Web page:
According to the National Fair Housing Alliance, or NFHA, there were 1,311 housing discrimination complaints processed in 2017. That was about 5 percent of the 28,843 complaints received that year by the Department of Housing and Urban Development, or HUD. State and local agencies that were funded by HUD processed another 6,896 during that same year.

During that time period, 71 percent of complaints made were processed by private or non-profit groups. The NFHA report points out that the number of complaints processed went down despite the number of complaints increasing between 2016 and 2017. The most common types of complaints included those related to race and disability. The CEO of the NFHA said that the Fair Housing Act has not yet been fully enforced and that allowing racism and discrimination to thrive is holding society back.

As a general rule, housing must be made available to those who can afford it. In some cases, financial assistance may be available to help tenants pay their rent or a buyer to pay a mortgage. However, landlords and homeowners generally cannot discriminate against a person simply because he or she is disabled or has children. A person’s national origin, gender or religious views generally cannot be used to deny housing either.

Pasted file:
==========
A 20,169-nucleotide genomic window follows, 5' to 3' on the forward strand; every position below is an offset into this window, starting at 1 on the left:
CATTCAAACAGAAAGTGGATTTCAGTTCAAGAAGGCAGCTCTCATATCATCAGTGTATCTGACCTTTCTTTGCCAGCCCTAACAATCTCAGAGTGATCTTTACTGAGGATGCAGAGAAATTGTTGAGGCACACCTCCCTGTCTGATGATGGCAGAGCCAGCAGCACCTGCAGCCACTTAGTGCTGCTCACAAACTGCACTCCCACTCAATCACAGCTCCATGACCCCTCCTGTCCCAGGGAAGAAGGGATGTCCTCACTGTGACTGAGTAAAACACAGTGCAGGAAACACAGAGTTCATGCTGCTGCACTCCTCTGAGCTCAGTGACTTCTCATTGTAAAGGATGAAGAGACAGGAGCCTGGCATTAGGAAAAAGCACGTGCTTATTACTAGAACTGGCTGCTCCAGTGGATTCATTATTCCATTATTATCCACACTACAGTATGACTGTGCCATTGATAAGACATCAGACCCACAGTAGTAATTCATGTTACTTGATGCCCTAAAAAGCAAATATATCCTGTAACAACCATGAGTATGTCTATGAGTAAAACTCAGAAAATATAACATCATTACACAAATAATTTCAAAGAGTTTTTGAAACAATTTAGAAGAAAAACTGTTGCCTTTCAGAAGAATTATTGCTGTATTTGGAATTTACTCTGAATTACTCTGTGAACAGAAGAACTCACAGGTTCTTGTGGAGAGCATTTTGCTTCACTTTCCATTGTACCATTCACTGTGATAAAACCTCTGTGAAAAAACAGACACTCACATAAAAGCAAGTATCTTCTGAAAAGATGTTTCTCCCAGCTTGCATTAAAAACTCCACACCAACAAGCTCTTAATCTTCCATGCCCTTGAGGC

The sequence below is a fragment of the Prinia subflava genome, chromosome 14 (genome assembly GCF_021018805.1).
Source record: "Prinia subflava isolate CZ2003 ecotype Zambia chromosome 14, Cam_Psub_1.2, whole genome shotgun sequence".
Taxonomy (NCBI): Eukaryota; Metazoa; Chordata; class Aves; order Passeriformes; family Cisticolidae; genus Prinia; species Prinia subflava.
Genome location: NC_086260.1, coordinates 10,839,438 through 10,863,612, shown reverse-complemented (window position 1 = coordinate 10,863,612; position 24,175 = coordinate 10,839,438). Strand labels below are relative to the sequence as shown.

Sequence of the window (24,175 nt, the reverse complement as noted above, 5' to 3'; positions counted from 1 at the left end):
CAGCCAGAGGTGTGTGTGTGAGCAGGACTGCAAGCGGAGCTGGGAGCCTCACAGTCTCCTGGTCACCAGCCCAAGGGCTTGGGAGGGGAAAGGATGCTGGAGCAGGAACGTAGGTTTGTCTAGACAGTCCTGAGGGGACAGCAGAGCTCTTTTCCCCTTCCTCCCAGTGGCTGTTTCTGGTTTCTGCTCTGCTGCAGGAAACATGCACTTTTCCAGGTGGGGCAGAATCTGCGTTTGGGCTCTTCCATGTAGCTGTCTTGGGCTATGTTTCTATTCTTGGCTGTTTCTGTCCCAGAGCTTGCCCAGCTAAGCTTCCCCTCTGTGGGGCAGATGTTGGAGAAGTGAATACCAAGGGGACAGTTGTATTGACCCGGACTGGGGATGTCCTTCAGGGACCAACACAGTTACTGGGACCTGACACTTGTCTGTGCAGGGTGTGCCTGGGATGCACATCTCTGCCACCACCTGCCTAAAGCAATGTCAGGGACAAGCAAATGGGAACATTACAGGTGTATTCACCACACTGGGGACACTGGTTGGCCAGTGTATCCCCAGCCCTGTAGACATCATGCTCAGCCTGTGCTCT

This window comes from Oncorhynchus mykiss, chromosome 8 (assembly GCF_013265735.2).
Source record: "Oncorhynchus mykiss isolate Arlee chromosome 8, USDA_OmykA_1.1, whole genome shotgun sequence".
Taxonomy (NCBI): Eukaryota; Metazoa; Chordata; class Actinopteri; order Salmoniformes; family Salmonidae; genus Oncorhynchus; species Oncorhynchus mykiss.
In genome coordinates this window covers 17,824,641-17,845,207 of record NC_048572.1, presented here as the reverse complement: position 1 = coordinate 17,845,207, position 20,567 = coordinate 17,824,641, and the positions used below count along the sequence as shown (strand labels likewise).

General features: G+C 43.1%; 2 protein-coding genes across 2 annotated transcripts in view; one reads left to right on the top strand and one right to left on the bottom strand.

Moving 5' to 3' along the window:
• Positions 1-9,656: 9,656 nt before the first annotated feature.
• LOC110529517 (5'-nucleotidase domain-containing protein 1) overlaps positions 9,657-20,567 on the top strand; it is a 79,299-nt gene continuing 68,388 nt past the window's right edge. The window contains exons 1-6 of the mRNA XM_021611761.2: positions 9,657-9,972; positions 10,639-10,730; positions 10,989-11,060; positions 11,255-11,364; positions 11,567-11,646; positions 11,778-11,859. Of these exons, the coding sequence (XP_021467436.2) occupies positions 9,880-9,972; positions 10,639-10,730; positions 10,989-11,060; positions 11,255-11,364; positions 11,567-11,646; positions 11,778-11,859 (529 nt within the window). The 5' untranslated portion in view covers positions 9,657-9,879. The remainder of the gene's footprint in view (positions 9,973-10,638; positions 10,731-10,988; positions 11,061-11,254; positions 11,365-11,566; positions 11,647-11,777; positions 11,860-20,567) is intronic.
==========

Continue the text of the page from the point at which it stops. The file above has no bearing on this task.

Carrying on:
If a person does have a disability, a landlord may have to take reasonable steps to accommodate that person’s needs. This could include putting in a ramp or allowing a service animal to help that individual. Those who believe that they are the victims of housing discrimination may benefit from consulting with an attorney. Doing so may help individuals get a better sense of what their rights are and their options to preserve them. An attorney may represent an individual during informal talks or a trial.